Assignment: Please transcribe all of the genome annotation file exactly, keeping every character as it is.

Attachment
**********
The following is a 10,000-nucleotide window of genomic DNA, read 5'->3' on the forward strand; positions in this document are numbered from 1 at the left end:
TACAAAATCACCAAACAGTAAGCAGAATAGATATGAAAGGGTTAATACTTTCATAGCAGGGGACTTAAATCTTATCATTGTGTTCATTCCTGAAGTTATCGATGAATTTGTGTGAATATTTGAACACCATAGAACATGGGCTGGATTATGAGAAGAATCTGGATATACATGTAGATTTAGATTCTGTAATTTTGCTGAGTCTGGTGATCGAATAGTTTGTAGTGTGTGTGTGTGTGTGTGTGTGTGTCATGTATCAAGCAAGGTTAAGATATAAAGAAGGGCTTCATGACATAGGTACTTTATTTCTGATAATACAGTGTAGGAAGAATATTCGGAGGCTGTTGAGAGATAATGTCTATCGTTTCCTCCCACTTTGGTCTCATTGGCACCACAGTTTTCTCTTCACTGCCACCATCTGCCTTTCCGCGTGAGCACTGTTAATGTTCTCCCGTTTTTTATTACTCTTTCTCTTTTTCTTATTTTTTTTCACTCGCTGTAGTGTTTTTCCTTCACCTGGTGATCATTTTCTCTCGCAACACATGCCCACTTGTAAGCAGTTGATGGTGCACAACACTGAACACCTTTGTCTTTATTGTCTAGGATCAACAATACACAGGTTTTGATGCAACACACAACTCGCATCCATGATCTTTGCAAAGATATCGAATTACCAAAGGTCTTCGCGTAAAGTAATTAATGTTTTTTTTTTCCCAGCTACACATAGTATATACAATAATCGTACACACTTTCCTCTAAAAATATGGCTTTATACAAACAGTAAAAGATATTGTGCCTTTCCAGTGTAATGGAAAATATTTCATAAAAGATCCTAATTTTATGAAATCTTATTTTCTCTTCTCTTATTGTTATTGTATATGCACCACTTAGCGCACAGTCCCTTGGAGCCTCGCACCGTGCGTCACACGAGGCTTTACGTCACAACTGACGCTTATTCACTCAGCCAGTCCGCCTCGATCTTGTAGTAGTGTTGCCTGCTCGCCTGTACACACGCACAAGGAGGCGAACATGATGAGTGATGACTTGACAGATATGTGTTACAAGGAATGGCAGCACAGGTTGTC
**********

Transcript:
The following is a 10,000-nucleotide window of genomic DNA, read 5'->3' on the forward strand; positions in this document are numbered from 1 at the left end:
TACAAAATCACCAAACAGTAAGCAGAATAGATATGAAAGGGTTAATACTTTCATAGCAGGGGACTTAAATCTTATCATTGTGTTCATTCCTGAAGTTATCGATGAATTTGTGTGAATATTTGAACACCATAGAACATGGGCTGGATTATGAGAAGAATCTGGATATACATGTAGATTTAGATTCTGTAATTTTGCTGAGTCTGGTGATCGAATAGTTTGTAGTGTGTGTGTGTGTGTGTGTGTGTGTCATGTATCAAGCAAGGTTAAGATATAAAGAAGGGCTTCATGACATAGGTACTTTATTTCTGATAATACAGTGTAGGAAGAATATTCGGAGGCTGTTGAGAGATAATGTCTATCGTTTCCTCCCACTTTGGTCTCATTGGCACCACAGTTTTCTCTTCACTGCCACCATCTGCCTTTCCGCGTGAGCACTGTTAATGTTCTCCCGTTTTTTATTACTCTTTCTCTTTTTCTTATTTTTTTTCACTCGCTGTAGTGTTTTTCCTTCACCTGGTGATCATTTTCTCTCGCAACACATGCCCACTTGTAAGCAGTTGATGGTGCACAACACTGAACACCTTTGTCTTTATTGTCTAGGATCAACAATACACAGGTTTTGATGCAACACACAACTCGCATCCATGATCTTTGCAAAGATATCGAATTACCAAAGGTCTTCGCGTAAAGTAATTAATGTTTTTTTTTTCCCAGCTACACATAGTATATACAATAATCGTACACACTTTCCTCTAAAAATATGGCTTTATACAAACAGTAAAAGATATTGTGCCTTTCCAGTGTAATGGAAAATATTTCATAAAAGATCCTAATTTTATGAAATCTTATTTTCTCTTCTCTTATTGTTATTGTATATGCACCACTTAGCGCACAGTCCCTTGGAGCCTCGCACCGTGCGTCACACGAGGCTTTACGTCACAACTGACGCTTATTCACTCAGCCAGTCCGCCTCGATCTTGTAGTAGTGTTGCCTGCTCGCCTGTACACACGCACAAGGAGGCGAACATGATGAGTGATGACTTGACAGATATGTGTTACAAGGAATGGCAGCACAGGTTGTC